Wales’ top A-level grades drop from last year but beat UK average
40.9% of pupils in Wales got top A-level grades, compared with 36.4% across the UK, as the results were published this morning.
The top grades in Wales – A* and A – were however down from 48.3% last year as learners returned to formal A-level and AS exams and assessments for the first time since 2019.
Wales’ share of the highest A level grades was the best in Great Britain, with only Northern Ireland in the UK getting better results.
However, Wales’ overall pass rate at 98% was the lowest in the UK, with Northern Ireland again highest at 99.1%.
Across the UK, A-level grades received by UK students were also down on the past two years but remain higher than pre-pandemic levels.
Hundreds of thousands of pupils across England, Wales and Northern Ireland got results on Thursday, having sat exams for the first time since the coronavirus outbreak.
Grades had been expected to drop back from 2021 levels – when pupils were assessed by their teachers – as part of a transition year which saw marks aiming to reflect a midway point between last year and 2019.
The Joint Council for Qualifications (JCQ) said the overall pass rate – the proportion of entries graded A* to E – fell by 1.1 percentage points from 99.5% in 2021 to 98.4% this year.
But this is up by 0.8 points from 97.6% in the pre-pandemic year of 2019.
The Minister for Education and Welsh Language, Jeremy Miles, congratulated learners across Wales as A-level, AS, Welsh Baccalaureate and vocational qualification learners received their results this morning.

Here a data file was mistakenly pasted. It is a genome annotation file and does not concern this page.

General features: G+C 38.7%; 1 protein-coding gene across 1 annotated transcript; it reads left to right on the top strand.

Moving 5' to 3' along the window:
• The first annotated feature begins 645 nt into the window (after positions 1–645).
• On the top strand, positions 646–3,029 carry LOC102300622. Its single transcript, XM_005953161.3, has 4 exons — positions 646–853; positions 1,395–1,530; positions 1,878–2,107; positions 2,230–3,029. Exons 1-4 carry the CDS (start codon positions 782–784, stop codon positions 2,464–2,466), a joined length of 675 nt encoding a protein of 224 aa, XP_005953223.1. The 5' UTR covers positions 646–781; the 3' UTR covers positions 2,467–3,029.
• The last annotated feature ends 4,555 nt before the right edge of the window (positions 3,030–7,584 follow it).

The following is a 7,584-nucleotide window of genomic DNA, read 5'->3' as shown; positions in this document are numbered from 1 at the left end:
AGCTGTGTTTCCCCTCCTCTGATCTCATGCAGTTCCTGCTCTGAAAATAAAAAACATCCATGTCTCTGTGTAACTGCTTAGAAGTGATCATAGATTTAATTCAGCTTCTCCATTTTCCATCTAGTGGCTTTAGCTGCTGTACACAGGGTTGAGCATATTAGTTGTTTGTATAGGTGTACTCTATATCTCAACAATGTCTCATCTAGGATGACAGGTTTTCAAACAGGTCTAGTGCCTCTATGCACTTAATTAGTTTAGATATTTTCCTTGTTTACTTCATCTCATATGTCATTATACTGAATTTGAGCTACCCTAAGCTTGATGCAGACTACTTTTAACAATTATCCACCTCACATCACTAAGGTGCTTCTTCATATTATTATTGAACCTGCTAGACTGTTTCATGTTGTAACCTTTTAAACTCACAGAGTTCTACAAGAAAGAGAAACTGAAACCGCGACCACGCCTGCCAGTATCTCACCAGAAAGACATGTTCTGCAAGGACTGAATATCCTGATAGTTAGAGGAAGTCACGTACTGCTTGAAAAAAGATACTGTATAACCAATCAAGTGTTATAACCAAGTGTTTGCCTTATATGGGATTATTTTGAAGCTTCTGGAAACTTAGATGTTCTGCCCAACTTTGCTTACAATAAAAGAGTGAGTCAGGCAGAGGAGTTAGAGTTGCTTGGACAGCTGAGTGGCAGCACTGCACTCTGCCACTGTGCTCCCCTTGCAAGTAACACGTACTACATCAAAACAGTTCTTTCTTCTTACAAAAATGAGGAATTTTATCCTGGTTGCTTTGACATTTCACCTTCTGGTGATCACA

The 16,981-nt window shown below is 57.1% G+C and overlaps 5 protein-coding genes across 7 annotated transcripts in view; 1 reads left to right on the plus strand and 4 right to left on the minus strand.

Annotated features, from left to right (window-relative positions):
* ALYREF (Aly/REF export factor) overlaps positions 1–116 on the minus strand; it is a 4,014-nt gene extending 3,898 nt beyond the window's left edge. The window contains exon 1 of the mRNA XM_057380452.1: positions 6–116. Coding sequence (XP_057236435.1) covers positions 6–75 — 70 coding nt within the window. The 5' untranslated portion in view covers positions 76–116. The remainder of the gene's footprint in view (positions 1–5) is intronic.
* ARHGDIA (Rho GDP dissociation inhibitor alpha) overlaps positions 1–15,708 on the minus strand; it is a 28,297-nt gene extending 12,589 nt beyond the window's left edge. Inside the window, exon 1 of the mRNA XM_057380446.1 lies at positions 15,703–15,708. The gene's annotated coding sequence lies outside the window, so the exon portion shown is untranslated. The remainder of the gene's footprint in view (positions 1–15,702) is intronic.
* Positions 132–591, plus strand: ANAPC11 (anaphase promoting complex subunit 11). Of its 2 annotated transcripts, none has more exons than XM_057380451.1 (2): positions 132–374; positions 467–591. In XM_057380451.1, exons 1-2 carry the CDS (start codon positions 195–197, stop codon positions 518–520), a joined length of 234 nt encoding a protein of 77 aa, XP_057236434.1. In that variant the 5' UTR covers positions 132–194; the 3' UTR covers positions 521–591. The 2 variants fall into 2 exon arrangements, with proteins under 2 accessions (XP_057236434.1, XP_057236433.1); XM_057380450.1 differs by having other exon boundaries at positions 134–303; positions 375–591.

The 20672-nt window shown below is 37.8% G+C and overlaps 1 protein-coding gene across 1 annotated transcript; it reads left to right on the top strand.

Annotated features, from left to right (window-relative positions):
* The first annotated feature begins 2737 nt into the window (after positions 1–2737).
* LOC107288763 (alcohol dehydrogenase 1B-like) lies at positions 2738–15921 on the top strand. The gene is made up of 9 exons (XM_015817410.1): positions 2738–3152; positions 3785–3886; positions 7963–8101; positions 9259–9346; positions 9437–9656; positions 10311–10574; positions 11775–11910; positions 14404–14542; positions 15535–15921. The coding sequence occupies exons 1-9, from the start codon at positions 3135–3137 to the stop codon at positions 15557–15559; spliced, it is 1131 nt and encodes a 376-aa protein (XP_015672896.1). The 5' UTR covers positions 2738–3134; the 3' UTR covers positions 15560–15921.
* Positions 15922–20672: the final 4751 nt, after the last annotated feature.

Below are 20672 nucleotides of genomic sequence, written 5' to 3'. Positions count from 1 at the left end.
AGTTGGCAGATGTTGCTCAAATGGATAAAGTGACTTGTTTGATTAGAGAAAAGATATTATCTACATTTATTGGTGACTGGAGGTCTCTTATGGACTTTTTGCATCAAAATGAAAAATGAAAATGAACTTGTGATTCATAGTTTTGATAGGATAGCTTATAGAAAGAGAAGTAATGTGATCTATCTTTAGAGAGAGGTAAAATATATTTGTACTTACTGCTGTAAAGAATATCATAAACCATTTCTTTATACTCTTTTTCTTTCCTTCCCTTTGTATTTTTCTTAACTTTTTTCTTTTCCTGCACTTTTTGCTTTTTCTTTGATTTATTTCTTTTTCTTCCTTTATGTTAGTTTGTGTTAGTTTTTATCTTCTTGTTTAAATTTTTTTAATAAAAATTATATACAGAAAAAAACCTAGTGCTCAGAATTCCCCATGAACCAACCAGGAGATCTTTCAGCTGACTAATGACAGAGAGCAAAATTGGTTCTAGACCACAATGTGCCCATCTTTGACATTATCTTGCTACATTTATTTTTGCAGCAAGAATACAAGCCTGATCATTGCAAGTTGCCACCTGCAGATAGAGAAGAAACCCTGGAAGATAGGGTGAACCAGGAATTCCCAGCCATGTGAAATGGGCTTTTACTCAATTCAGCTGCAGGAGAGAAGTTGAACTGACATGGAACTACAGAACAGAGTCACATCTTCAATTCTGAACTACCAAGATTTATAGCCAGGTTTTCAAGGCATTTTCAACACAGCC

The Minister visited Coleg Sir Gar in Llanelli this morning, where he met students collecting their results. He said:
“I want to wish a big congratulations to everyone receiving their results today. It’s a huge day for you, the culmination of years of hard work, and I hope you got the grades you’d hoped for.
“We know what a challenging couple of years it’s been for students and staff. For everyone involved in ensuring this year’s exams could take place, today is reward for all the hard work you have put in.
“A record number of young people from Wales will be going to university this year and have an exciting time ahead.
“For anyone who didn’t quite get the results you wanted, or you’re unsure of your next steps, my key message is – don’t be too disappointed and don’t be too hard on yourself. There are a wide range of options open to you, including university clearing, apprenticeships, even starting your own business. Careers Wales is a great place to start for advice and your school or college will be there to support you too.
“Our Young Person’s Guarantee provides everyone under the age of 25 with the opportunity to enrol in education or training, find work or become self-employed, so be assured you have lots of choices in pursuing the career you want.
“I hope that everyone receiving your results today takes time to congratulate yourself, enjoy the rest of the summer and look forward to the exciting opportunities you have ahead of you.”
Kath Thomas, interim chief executive of the JCQ, said the results “represent a huge milestone” in the country’s recovery from the pandemic.